Consider 3rdly, that the way to acquire true peace, and true liberty of soul, is thus marked out by a servant of God (Following of Christ, L. 3. c. 23): 'endeavour, my son, rather to do the will of another than thy own: ever choose rather to have less than more; always seek the lowest place, and to be inferior to every one; always wish and pray that the will of God may be entirely fulfilled in thee. Behold such a man as this enters upon the coasts of peace and rest.' Whosoever will but observe these rules shall not easily be disquieted, but rather shall meet with a paradise of delights in his soul. And we shall find upon examination, that whenever we are disturbed 'tis because we have transgressed some or other of these rules; either by being too much bent upon our own will; or by the desire of having more, or of being higher; or at least by not being entirely resigned to the will of God.
Conclude to set out in quest of this happy way that leads to true peace, by giving up thy own desires, and ever embracing the holy will of God.
Consider first, these words of the eighth beatitude; 'Blessed are they that suffer persecution for justice sake; for theirs is the kingdom of heaven.' and again, 'Blessed are ye when men shall revile against you untruly, for my sake; be glad and rejoice, for your reward is great in heaven.' O how opposite is this gospel doctrine to all the sentiments of flesh and blood! Alas! we have naturally so little relish for such sufferings as these, that we are apt to pity all those, and look upon them as unhappy and miserable, that are exposed to such kinds of evils; and so far from rejoicing, when it is our own case, we are too often dejected and sorrowful. But surely we are in the wrong, since truth itself, that cannot be deceived, not only assures us that these sufferings are the way to be blessed, that is to be happy hereafter; but that even now, whilst we are actually suffering, we are in very deed happy, and blessed; and therefore he calls upon us to be glad and rejoice under the experience of those reputed evils, as being indeed real good in our regard, by the manifold fruits they produce, both in time and eternity.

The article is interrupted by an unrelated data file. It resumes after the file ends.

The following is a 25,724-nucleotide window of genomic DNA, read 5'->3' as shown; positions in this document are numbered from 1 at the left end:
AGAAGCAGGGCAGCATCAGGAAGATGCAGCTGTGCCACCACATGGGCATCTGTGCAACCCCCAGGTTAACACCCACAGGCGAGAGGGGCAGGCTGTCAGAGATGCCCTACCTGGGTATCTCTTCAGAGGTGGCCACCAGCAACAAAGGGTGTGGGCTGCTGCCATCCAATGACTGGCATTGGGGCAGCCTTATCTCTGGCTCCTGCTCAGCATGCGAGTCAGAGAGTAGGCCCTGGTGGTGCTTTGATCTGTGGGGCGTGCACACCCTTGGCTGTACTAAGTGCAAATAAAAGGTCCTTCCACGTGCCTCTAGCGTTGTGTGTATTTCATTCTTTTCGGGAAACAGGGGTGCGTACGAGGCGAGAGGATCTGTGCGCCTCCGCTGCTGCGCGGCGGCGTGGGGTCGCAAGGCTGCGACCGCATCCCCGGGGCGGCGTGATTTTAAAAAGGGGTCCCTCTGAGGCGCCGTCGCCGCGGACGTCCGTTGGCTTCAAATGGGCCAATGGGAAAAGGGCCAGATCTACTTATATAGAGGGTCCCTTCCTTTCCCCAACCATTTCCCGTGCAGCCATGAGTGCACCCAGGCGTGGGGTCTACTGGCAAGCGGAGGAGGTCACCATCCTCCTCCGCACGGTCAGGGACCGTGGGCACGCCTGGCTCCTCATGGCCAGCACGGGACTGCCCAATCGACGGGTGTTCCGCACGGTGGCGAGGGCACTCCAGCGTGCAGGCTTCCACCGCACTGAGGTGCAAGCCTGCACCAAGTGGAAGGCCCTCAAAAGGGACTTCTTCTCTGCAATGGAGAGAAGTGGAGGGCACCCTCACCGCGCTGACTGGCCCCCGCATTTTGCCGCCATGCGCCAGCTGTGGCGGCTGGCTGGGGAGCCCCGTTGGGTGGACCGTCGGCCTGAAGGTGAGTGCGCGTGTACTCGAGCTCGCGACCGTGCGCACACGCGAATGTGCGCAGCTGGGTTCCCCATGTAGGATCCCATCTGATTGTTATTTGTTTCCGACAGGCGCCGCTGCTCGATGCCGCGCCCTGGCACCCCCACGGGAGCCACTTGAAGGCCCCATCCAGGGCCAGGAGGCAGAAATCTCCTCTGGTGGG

Consider 2ndly, what these fruits are that proceed from suffering for Christ's sake, and for his justice. They are fruits of grace here and of glory hereafter. These kinds of sufferings wean the soul from the love of this world, and of all its empty toys, and shortlived enjoyments, and give her a longing desire after her true home, the happy region of truth and of life, the sight and enjoyment of her sovereign good. These sufferings entitle the soul to the sweet consolations of the Holy Ghost, which are usually bestowed more abundantly in proportion to the greatness of the sufferings; according to that of the psalmist, (Ps. xciii. 19), 'According to the multitude of my sorrows in my heart, thy comforts have given joy to my soul.' These sufferings give the soul a relish for the cross, and a new kind of love for her crucified Saviour. These sufferings teach her humility, meekness, patience, conformity to the will of God, with all the other lessons that are to be learned in the school of the cross; besides the happy opportunity they afford the soul of discharging the debt of punishment due for former sins, by offering up to God, and bearing in a Christian manner, these present afflictions.
Consider 3rdly, that the principal fruits of these sufferings are reserved to be gathered in another life - according to that of the apostle, Rom. viii. 17, 18: 'If we suffer with Christ, we shall be glorified with him. For the sufferings of this present time are not worthy to be compared with the glory to come, that shall be revealed in us.' And again, 2 Cor. iv. 17., 'Our present tribulation which is momentary and light, worketh for us above measure exceedingly an eternal weight of glory.' O look forward, my soul, into this immense eternity, and contemplate the infinite rewards that are there laid up to recompense our little sufferings here; and learn to be glad and rejoice in the experience of these small temporal afflictions; because these put thee in the true way to joys that shall never end: and the grater thy sufferings are here, the grater shall be these joys hereafter.
Conclude not to pretend to a life without sufferings, if thou hopest to live for ever with God: but then take care not to draw down these suffering upon thy head, by any crime; for this would not be suffering for justice sake. Give ear to St. Peter, 1 Pet. iv. 15, 16: 'Let none of you suffer as a murderer, or a thief, or a railer, or a coveter of other men's things. But if as a Christian, let him not be ashamed, but let him glorify God in this name.'